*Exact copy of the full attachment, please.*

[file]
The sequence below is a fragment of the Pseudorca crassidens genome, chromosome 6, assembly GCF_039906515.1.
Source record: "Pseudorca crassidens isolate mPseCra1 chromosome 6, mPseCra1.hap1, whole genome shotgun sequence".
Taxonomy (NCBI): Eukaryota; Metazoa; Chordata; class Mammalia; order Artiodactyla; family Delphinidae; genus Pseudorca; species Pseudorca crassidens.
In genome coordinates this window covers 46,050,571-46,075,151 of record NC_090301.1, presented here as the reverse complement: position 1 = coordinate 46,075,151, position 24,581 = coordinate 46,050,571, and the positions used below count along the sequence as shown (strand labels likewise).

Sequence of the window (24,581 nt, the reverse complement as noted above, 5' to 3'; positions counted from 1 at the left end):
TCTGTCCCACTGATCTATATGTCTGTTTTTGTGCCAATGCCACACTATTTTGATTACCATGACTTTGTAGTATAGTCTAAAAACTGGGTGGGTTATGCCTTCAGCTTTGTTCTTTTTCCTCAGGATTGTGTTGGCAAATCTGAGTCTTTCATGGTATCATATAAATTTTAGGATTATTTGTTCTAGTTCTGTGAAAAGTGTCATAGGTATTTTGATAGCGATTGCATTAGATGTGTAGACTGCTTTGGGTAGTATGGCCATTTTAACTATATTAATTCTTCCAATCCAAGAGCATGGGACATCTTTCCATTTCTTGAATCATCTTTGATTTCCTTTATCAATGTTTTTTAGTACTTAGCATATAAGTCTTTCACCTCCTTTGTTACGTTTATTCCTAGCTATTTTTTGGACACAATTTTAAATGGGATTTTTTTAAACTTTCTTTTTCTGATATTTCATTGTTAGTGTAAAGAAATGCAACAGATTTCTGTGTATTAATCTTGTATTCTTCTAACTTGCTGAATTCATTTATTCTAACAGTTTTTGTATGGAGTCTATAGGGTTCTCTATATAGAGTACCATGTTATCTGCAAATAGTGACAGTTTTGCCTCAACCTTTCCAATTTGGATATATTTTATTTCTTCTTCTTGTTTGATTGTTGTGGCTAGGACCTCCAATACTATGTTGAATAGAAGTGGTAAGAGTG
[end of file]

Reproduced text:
The sequence below is a fragment of the Pseudorca crassidens genome, chromosome 6, assembly GCF_039906515.1.
Source record: "Pseudorca crassidens isolate mPseCra1 chromosome 6, mPseCra1.hap1, whole genome shotgun sequence".
Taxonomy (NCBI): Eukaryota; Metazoa; Chordata; class Mammalia; order Artiodactyla; family Delphinidae; genus Pseudorca; species Pseudorca crassidens.
In genome coordinates this window covers 46,050,571-46,075,151 of record NC_090301.1, presented here as the reverse complement: position 1 = coordinate 46,075,151, position 24,581 = coordinate 46,050,571, and the positions used below count along the sequence as shown (strand labels likewise).

Sequence of the window (24,581 nt, the reverse complement as noted above, 5' to 3'; positions counted from 1 at the left end):
TCTGTCCCACTGATCTATATGTCTGTTTTTGTGCCAATGCCACACTATTTTGATTACCATGACTTTGTAGTATAGTCTAAAAACTGGGTGGGTTATGCCTTCAGCTTTGTTCTTTTTCCTCAGGATTGTGTTGGCAAATCTGAGTCTTTCATGGTATCATATAAATTTTAGGATTATTTGTTCTAGTTCTGTGAAAAGTGTCATAGGTATTTTGATAGCGATTGCATTAGATGTGTAGACTGCTTTGGGTAGTATGGCCATTTTAACTATATTAATTCTTCCAATCCAAGAGCATGGGACATCTTTCCATTTCTTGAATCATCTTTGATTTCCTTTATCAATGTTTTTTAGTACTTAGCATATAAGTCTTTCACCTCCTTTGTTACGTTTATTCCTAGCTATTTTTTGGACACAATTTTAAATGGGATTTTTTTAAACTTTCTTTTTCTGATATTTCATTGTTAGTGTAAAGAAATGCAACAGATTTCTGTGTATTAATCTTGTATTCTTCTAACTTGCTGAATTCATTTATTCTAACAGTTTTTGTATGGAGTCTATAGGGTTCTCTATATAGAGTACCATGTTATCTGCAAATAGTGACAGTTTTGCCTCAACCTTTCCAATTTGGATATATTTTATTTCTTCTTCTTGTTTGATTGTTGTGGCTAGGACCTCCAATACTATGTTGAATAGAAGTGGTAAGAGTG